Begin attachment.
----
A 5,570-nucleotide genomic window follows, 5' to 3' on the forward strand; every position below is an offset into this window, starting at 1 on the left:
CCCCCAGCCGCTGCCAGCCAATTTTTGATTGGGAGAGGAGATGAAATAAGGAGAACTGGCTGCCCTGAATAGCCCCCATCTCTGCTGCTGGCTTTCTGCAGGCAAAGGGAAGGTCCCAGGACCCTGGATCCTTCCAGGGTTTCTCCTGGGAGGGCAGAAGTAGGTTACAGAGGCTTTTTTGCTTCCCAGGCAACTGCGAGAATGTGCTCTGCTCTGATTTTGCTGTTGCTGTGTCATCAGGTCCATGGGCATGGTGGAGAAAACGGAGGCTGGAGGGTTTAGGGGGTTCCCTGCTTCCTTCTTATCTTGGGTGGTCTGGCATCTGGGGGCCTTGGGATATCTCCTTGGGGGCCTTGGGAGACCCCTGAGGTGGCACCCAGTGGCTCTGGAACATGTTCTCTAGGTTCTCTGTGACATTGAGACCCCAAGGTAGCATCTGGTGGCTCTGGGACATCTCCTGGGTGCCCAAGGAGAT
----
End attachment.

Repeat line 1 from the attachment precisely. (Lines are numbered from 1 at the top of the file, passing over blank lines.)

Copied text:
A 5,570-nucleotide genomic window follows, 5' to 3' on the forward strand; every position below is an offset into this window, starting at 1 on the left: